It's also somewhat strange for me this year, because I have had a really hard time pinpointing any spiritual growth, persay. As if I've settled into a comfortable routine of prayer and Mass... and reading and writing. And I grow frustrated at my lack of progress. And complacent in my journey. And I teeter back and forth between those two thoughts, both full of pride and not faith. And then... well.. I see it. Small. Tiny baby steps. Tiny little steps where I'm teetering and falling and teetering and falling again. But somehow, I keep being pulled back up on my feet.

I'm learning to ask for help. To ask for mercy. To ask for forgiveness. I'm starting to see just how deep the sin runs into my heart. And, in turn, to see just how merciful and loving God is.

I've been hearing a lot, recently, about pondering things in our heart. About discerning God's purpose for us, with the gifts He's given us, and the crosses we carry.

And in the middle of this pondering through Advent, and then Christmas, I went to the "Old Mass" (as I once heard a kind and wonderful priest refer to the Extraordinary Form) ... again. I've been a few times, maybe twenty or so over since the first I attended in January 2013. And I've always found it beautiful, full of reverence. But I struggled to see where the love was in it. I struggled to enter into the beauty I saw. 

It was carefully and reverently done, with great love of God. The music was nice. The vestments had so much care taken with them. The ceremony was beautiful, but it seemed just that... foreign to the way I was used to worshipping.

Intellectually, I knew better. I studied the words of the Mass. I read the rubrics. I sought Scripture and found it there, present in front of me. Yet, still, I was confused.

I kept going, each time the opportunity presented itself, convinced in my head that this was right and true, and a gift. Yet still, I never left with the same sense of quiet peace I experienced after a usual daily Mass.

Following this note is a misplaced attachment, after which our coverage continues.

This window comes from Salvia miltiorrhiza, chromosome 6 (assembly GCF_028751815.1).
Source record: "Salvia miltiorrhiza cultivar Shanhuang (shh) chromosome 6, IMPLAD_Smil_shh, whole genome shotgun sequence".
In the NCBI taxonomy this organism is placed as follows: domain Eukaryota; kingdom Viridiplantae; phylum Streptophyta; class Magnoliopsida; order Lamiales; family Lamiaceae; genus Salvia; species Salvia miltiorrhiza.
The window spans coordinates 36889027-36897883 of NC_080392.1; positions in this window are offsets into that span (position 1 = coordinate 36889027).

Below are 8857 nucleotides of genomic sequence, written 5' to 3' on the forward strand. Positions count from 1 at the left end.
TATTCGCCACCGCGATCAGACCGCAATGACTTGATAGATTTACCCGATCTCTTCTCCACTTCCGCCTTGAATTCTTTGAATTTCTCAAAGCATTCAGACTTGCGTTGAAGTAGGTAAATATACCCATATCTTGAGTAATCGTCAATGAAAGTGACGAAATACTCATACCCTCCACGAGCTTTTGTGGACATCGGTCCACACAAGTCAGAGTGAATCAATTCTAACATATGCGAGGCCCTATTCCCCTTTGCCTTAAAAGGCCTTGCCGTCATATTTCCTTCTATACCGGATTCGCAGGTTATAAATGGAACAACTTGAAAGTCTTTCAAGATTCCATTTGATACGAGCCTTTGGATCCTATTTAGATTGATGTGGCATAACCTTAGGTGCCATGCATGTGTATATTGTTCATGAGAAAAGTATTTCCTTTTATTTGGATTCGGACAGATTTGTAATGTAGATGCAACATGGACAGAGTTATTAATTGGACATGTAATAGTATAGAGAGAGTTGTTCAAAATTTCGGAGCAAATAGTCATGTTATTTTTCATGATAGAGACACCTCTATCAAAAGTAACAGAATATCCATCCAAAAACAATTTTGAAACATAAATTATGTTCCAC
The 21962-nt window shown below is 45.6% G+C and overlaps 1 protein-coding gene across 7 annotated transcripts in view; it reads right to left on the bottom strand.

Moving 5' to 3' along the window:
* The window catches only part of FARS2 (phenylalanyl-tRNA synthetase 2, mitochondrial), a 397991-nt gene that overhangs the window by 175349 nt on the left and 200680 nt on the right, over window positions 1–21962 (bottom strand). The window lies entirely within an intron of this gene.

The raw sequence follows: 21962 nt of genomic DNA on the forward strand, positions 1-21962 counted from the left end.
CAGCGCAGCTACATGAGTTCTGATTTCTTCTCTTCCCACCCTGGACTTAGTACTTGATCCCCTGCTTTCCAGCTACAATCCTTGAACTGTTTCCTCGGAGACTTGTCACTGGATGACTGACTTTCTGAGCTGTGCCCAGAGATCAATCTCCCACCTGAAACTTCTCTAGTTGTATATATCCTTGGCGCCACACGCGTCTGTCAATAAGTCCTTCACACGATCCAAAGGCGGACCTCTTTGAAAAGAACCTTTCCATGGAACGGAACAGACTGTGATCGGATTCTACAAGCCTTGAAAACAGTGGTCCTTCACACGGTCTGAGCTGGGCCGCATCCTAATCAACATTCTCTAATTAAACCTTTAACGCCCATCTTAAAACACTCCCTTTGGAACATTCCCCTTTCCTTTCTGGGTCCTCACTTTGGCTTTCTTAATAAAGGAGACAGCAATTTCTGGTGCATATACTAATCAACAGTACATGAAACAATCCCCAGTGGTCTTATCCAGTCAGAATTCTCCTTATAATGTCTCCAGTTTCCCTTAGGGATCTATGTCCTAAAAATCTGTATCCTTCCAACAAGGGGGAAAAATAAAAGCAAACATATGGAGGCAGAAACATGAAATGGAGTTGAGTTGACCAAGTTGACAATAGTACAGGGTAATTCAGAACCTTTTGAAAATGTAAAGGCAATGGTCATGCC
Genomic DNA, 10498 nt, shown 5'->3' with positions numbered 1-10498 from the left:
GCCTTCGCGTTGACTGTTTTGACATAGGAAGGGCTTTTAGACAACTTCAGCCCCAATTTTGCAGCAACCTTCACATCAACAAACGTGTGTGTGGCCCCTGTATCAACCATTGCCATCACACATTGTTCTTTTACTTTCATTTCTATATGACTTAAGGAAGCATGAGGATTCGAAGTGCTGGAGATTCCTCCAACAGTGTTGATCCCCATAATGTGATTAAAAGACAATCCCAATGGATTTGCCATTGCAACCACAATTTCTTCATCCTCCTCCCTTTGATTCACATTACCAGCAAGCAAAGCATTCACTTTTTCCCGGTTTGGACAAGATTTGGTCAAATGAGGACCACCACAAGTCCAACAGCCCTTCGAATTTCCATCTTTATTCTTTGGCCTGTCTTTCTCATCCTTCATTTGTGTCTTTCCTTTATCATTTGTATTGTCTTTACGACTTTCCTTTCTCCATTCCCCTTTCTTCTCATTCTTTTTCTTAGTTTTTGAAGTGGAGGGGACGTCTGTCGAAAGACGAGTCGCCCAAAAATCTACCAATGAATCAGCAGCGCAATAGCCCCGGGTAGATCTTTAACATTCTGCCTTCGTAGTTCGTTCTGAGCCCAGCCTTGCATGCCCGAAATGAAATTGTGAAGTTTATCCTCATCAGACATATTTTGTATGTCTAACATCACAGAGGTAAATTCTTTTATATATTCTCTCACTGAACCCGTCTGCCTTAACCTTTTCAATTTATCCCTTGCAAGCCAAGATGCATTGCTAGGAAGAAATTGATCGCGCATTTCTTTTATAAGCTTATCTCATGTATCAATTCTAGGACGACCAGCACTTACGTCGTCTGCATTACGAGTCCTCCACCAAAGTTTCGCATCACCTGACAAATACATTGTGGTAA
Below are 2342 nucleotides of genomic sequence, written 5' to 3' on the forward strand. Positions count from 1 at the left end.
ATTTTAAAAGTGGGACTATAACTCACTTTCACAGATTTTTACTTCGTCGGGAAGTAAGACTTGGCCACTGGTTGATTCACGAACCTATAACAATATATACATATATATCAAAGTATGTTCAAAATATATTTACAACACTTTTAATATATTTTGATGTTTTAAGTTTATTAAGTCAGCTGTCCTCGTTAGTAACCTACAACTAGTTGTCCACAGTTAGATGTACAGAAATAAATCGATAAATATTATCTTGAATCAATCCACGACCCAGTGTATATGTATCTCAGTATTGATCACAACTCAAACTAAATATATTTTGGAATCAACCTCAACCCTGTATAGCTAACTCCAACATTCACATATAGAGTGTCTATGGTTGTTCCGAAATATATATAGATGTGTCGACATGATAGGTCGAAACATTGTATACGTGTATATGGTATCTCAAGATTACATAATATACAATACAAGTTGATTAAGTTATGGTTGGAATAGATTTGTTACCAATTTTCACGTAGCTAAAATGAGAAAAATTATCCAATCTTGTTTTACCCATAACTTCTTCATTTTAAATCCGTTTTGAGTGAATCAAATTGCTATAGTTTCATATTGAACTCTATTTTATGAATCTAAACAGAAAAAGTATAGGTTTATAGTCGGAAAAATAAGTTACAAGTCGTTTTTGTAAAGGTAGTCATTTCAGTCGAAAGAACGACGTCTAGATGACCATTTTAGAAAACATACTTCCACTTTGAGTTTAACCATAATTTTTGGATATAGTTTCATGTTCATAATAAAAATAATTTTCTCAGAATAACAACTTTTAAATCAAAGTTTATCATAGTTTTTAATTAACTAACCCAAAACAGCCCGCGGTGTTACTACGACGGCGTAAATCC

And then I went again. And each of my objections... the ones I hadn't been able to quiet in my head despite studying and reading and finding answers, they each feel away. 

I couldn't determine why. I couldn't figure out what had changed. The very parts I had found confusing, that I was discomforted by were now the ones I missed at the next Novus Ordo Mass I went to. The chanting of the Word. The inaudible whispers of the priest. The facing of priest and people towards God, together in prayer and worship.

A week before I would have said that it was strange to proclaim the Word twice. That the Mass would make more sense if we could hear the words of the priest, clearly. That the purpose of the Mass being in Latin was for it to be in a universal language.

Yet, at this Mass, I heard God's love proclaimed in the inaudible words of the priest. Not trying to entertain a congregation, he was allowed to focus on God, to speak quietly. To speak God's presence into mere bread. The priest was allowed to be in awe. And in so doing, he allowed us the same grace.

For what is the natural response to Love, to Beauty? What is the response to beholding our Lord?

If for moments where we glimpse mere mortal greatness our response is to draw quiet, how much more should we quiet ourselves before our Lord? If when we behold mortal love our response is to quiet ourselves and look in awe, how much more in the presence of Love itself?

The silence is shocking, deafening. And it's meant to be that way. The shock of quiet doesn't mean we need to be louder to try to drown out the awe. Perhaps instead it's the opportunity to draw close, to look, to ponder in our hearts something greater than what words can tell.

And yes, that quiet is reverential. It prevents us from getting too "comfortable" in the presence of our Lord and God. It prevents us from drawing into such a routine that we forget the awe. That we forget the mystery. That we forget to ponder as Mary did. That we forget the Mass isn't about us and what we get from it.

So... that's what I'm hoping to do more of this year. That's my one New Year's resolution for 2016. To make time for the quiet, and the pondering. To put my books, and reflections and rote prayers to the side and sit in the uncomfortable and comforting, disquieting silence of God. To humbly offer God my praise... with empty hands and no words to offer Him, no thing to offer Him but myself. To strive to say my yes to Him each day, to voice a fiat from my heart.